- Dr Denise O'Brien, UCD School of Nursing, Midwifery and Health Systems (UCD PI; Lead)
- Sinead Thompson, National Maternity Hospital
- Associate Professor Barbara Coughlan, UCD School of Nursing, Midwifery and Health Systems
- Lucille Sheehy, National Maternity Hospital
- Mary Brosnan, National Maternity Hospital
- Teresa McCreery, National Maternity Hospital
- Paula Power, St Luke's General Hospital Kilkenny
- Jean Doherty, National Maternity Hospital
- Professor Fionnaula McAuliffe, UCD School of Medicine/National Maternity Hospital
- Lorraine Carroll, UCD School of Nursing, Midwifery and Health Systems
- Mary Curtin, UCD School of Nursing, Midwifery and Health Systems
- Helen McLoughlin, Wexford General Hospital
- Orla Mongan, Wexford General Hospital
- Marie Corbett, Regional Hospital Mullingar
- Caroline Earley, Regional Hospital Mullingar
Evidence shows that “physiological” births, benefit the mother and baby, reducing psychological and physical ramifications posed by medical interventions such as epidurals and caesarean sections. Despite this, rising trends in intervention rates continue in Ireland while rates of physiological birth decline. In 2020 the national rate of caesarean section in Ireland was 35.5%, and the national rate of epidural was 41.6% from a total of 55, 799 births . There are considerable variations in rates reported across maternity units’ caesarean section range 28.4%-42.7%, epidural range 18.4%- 50.3%(HSE), 2020). In response to this, a community midwife from the IEHG hospital group designed and produced (Patented) a visual framework ‘Labour Hopscotch’(LHF) in 2019.
Researchers at UCD SNMHS and the National Maternity Hospital completed an evaluation of the Labour Hopscotch Framework. From a total of 809 women, 38.5% reported having epidural analgesia while using the LHF, this was lower than the hospital epidural rate of 52%. Furthermore 77% had a physiological birth, 9% had a caesarean birth which was lower than the hospital rate of 29%. In addition, all key stakeholders have reported that implementing the LHF has resulted in positive change: women are more initiative-taking during childbirth, using steps of the LHF with coaching from their birth partner or midwives, enhancing confidence and nurturing their relationships. In 2020, the Department of Health, supported a national rollout of the LHF through the National Women’s Infant Programme.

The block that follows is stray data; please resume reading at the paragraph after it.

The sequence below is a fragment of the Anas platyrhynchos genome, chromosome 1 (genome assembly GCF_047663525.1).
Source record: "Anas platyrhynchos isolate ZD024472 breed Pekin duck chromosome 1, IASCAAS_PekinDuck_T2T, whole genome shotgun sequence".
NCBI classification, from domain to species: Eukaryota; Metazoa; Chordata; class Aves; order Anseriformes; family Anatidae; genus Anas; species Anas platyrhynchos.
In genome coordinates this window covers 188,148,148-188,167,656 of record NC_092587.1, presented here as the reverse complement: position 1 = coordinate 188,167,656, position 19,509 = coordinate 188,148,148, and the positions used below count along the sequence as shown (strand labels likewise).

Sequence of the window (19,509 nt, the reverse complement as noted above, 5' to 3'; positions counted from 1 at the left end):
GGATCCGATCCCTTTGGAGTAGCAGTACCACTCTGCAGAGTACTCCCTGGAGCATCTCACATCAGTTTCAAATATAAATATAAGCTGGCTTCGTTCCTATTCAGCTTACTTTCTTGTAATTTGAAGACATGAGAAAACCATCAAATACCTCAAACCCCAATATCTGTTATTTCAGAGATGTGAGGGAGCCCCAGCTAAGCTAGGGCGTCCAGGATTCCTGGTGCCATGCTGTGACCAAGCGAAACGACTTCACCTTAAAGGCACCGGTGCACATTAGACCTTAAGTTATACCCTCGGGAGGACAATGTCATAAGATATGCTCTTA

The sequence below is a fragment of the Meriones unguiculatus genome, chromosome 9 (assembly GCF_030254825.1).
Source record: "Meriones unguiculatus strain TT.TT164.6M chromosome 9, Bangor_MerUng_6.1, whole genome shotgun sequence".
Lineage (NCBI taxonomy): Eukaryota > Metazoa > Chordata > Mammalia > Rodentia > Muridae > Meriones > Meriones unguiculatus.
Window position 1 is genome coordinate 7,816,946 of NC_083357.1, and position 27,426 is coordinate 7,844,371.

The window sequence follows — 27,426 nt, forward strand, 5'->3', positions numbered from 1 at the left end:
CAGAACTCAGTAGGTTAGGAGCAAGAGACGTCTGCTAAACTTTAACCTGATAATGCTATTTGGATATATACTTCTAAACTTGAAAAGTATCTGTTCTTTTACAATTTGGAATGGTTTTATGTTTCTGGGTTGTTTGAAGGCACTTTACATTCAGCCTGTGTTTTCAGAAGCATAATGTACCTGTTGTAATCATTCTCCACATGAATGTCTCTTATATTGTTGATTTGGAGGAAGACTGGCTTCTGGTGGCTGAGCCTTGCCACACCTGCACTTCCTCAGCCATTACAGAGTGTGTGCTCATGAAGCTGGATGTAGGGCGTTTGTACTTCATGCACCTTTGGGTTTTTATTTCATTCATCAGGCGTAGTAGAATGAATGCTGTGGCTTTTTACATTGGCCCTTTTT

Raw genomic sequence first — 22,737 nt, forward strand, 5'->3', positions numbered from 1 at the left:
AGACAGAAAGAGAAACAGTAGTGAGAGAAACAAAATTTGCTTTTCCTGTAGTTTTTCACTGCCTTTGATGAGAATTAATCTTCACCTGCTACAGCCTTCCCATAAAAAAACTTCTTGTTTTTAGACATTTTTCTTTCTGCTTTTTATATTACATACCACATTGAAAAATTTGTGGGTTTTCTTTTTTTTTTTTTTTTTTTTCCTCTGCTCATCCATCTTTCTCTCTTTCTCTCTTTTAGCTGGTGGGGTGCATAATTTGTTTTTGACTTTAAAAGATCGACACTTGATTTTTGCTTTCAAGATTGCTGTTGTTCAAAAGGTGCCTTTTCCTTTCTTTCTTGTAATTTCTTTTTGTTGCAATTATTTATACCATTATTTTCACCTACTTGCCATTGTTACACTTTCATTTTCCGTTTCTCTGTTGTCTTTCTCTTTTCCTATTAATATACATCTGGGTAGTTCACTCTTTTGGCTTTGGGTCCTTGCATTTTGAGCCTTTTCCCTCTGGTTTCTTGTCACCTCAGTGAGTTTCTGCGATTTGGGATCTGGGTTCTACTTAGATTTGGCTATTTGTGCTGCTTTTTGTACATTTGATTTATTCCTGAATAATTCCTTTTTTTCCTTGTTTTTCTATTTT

The current project led by Dr Denise O’Brien SNMHS will now build on this initial collaboration and develop greater networks within UCD, the IEHG, and community care services. The purpose of this study is to further evaluate and examine how to digitalise the LHF to enhance its accessibility, feasibility and acceptability within the Ireland East Hospital Group: National Maternity Hospital (NMH), Regional Hospital Mullingar (RHM), Wexford General Hospital (WGH) and St Luke’s General Hospital Kilkenny (SLGHK). As we move towards a new model of integrated care within maternity services, the goal for ‘living well’ requires behavioural change in many lifestyle choices. Collaborative partnerships between academics, clinicians, and community care, affords us the opportunity to work together with women/ families to support self-management to improve public health. The project, based on an imaginative idea from midwifery practise, is solution focused and influences change. Since its inception, the LHF has been integrated as a complementary approach in the National Maternity Hospital, supporting active management of Labour, maternal confidence around decision-making, contribution to cultural shifts in approaches to childbirth. The project supports translation of evidence into practice across the IEHG maternity services.